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LABOUR USES DTLR POLL TO BOOST MAYORS

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The government is justifying its push for elected mayors with the results of a DTLR opinion poll on the issue. ...
The government is justifying its push for elected mayors with the results of a DTLR opinion poll on the issue.

The survey of 11,000 people in 10 metropolitan areas found 30% of respondents would be more likely to vote in an election for mayor than for individual councillors. But more than half said it would make no difference to the likelihood of them voting.

Two thirds of respondents agreed an elected mayor would make it easier to get things done and make it clear who was responsible when things went wrong.

The greatest concern about directly elected mayors, agreed by 45.5% of respondents, was that the position might give too much power to one person.

The findings showed people were less than honest about previous participation in local elections - with 60% claiming to have voted in 2000 compared to an actual turnout of half that.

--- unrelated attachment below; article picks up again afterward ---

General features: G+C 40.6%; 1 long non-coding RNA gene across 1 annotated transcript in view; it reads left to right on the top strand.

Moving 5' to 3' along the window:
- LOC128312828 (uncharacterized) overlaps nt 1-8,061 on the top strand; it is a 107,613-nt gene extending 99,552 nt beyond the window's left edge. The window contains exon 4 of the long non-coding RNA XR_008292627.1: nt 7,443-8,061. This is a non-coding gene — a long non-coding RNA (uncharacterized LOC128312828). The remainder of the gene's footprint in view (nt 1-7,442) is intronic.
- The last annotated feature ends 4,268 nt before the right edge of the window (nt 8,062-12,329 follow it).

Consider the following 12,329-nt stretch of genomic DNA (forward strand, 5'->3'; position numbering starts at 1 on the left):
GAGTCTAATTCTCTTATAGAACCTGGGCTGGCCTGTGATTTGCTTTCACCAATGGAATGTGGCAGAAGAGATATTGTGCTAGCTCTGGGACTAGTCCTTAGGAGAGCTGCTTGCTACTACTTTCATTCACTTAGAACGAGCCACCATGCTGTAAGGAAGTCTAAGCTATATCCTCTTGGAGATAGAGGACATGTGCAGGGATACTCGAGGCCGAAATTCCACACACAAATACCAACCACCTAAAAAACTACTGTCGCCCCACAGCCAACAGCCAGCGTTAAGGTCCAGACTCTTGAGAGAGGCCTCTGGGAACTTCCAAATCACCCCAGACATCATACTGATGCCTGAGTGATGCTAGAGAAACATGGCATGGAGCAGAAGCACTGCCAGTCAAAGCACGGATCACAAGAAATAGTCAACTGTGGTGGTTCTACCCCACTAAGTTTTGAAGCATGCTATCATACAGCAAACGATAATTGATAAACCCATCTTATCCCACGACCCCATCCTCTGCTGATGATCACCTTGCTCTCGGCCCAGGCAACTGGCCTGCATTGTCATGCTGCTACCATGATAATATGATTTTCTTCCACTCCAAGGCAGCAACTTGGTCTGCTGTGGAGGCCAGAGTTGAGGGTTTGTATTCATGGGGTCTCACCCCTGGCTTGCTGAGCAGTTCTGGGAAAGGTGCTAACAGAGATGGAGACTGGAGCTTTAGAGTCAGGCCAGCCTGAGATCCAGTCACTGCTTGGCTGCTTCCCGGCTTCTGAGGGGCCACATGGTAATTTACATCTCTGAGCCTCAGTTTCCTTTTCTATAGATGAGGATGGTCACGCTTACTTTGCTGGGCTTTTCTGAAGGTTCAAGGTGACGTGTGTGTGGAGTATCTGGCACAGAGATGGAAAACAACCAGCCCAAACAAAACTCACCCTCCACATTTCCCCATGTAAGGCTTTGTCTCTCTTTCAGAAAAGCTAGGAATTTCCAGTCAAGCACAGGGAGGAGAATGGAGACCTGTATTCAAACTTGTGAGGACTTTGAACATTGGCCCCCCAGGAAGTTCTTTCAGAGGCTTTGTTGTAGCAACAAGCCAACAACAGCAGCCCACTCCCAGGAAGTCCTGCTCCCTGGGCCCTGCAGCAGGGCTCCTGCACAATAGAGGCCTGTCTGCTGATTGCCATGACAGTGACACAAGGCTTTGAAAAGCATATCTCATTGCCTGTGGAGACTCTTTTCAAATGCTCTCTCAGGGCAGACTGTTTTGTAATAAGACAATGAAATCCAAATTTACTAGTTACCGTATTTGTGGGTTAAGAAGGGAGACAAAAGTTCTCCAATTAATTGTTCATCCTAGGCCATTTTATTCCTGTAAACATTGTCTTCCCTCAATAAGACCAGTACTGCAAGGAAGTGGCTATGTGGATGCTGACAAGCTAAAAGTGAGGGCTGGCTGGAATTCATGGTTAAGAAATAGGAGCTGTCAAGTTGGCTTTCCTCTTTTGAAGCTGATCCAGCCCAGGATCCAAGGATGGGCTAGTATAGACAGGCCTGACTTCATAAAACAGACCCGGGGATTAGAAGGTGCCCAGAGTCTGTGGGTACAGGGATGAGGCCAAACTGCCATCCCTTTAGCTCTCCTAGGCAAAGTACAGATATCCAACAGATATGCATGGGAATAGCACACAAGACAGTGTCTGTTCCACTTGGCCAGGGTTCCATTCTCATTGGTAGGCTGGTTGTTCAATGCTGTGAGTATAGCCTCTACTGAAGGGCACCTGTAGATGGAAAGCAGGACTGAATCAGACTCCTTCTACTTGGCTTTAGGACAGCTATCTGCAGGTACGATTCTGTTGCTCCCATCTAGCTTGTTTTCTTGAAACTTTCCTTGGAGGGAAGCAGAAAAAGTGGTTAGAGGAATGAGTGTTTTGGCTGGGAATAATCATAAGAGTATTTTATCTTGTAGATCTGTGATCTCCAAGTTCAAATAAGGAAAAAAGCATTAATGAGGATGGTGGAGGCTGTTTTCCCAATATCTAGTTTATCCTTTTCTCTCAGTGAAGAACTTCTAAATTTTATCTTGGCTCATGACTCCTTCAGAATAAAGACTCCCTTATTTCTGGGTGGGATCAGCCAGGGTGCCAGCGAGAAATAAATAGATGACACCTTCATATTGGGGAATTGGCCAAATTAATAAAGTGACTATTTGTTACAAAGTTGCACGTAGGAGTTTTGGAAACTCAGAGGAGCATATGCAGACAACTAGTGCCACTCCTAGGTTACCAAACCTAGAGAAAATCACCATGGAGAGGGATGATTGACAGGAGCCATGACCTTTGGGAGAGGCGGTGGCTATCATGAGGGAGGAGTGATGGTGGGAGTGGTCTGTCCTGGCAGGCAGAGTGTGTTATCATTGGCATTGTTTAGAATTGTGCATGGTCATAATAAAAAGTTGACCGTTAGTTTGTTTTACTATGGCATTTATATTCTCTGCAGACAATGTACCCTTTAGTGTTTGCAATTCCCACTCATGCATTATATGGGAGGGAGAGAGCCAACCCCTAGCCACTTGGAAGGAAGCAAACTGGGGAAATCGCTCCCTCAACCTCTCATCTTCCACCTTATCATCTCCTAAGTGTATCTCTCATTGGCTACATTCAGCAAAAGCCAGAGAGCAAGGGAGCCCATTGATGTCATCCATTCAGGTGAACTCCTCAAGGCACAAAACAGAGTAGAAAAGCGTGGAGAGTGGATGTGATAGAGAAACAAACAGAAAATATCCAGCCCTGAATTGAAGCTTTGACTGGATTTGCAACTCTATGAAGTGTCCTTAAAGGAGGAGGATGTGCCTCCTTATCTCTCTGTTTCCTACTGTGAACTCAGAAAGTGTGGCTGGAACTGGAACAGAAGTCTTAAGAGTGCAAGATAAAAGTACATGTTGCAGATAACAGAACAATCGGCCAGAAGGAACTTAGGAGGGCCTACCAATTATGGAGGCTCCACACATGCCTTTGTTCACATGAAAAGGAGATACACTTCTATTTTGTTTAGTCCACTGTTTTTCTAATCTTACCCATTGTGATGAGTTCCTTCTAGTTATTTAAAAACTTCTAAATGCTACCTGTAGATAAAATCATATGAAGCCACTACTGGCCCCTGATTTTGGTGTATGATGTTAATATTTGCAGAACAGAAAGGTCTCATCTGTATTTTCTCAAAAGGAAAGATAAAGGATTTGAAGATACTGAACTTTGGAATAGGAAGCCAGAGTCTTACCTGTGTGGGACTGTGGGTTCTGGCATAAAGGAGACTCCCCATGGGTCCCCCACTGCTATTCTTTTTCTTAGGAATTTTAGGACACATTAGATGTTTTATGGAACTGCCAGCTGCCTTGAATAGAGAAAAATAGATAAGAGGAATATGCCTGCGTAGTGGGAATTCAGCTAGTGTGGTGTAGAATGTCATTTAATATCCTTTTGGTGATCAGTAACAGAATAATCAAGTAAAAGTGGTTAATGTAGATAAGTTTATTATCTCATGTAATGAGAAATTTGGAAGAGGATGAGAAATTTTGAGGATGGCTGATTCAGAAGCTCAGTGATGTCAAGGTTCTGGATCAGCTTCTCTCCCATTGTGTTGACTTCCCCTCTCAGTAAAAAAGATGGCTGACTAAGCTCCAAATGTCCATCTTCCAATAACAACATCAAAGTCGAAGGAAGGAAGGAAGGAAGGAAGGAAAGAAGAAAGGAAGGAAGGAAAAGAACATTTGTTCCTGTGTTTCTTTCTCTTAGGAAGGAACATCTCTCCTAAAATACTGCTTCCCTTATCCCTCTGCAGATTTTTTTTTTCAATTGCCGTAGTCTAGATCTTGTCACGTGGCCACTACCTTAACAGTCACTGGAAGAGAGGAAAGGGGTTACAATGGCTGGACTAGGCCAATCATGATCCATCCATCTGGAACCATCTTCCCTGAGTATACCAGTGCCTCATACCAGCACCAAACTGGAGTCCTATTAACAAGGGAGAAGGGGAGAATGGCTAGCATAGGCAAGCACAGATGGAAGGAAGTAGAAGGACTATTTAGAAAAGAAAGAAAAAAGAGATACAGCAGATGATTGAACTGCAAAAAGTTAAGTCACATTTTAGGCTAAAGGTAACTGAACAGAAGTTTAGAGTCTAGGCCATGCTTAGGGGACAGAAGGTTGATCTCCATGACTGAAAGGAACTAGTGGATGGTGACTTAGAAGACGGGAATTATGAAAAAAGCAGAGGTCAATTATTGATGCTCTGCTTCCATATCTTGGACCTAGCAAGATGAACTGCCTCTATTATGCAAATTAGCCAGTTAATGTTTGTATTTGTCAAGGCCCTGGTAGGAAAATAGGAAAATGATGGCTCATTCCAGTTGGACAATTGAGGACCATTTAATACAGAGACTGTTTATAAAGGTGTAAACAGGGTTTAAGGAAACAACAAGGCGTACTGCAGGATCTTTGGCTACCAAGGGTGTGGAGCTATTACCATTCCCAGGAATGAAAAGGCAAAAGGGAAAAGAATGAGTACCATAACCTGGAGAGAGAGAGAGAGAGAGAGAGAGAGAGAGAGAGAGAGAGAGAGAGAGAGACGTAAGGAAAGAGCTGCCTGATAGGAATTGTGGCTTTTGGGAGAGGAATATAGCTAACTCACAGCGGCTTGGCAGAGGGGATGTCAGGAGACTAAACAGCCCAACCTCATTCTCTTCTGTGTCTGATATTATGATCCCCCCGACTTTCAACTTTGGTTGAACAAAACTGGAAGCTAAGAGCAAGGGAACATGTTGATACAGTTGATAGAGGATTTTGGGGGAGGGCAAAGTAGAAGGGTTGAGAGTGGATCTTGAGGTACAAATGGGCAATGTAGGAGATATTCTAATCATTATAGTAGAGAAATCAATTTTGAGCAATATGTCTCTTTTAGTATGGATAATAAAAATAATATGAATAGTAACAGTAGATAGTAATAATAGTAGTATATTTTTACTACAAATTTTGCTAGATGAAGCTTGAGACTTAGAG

People in Middlesbrough - where there has been a high-profile campaign for the post of mayor by suspended police superintendent Ray Mallon - showed the most enthusiasm for directly elected mayors, and Liverpudlians the least.

Only one in four respondents knew about the changes to local government constitutions introduced by Labour, with half claiming they had not had an opportunity to express their views on the reforms.

Critics warn the survey makes too much of the support. Local Government Association Liberal Democrat group leader Chris Clarke said the survey appeared to produce different results to those of the mayoral referendums where the majority had not supported mayors.

He said: 'The government is trying to breathe life into an idea that has essentially fallen on deaf ears.'

A spokesman for the Labour Campaign for Open Local Government said the survey was misleading and cynical: 'The questions are written in such a way as to suggest mayors are all-conquering street wardens and the results reflect that.'

The areas surveyed were Birmingham, Bristol, Derby, Harrow, Liverpool, Middlesbrough, Oxford, Plymouth, Preston and Westminster.

Local government minister Nick Raynsford has told Birmingham City Council he intends to force it to hold a mayoral referendum. The decision was based on the result of a consultation with local people on whether they wanted a mayor or leader and cabinet model.

'We think the council was wrong to maintain the electors of Birmingham had expressed a preference for the leader and cabinet option. A majority expressed support for the two options involving a mayor,' Mr Raynsford said.

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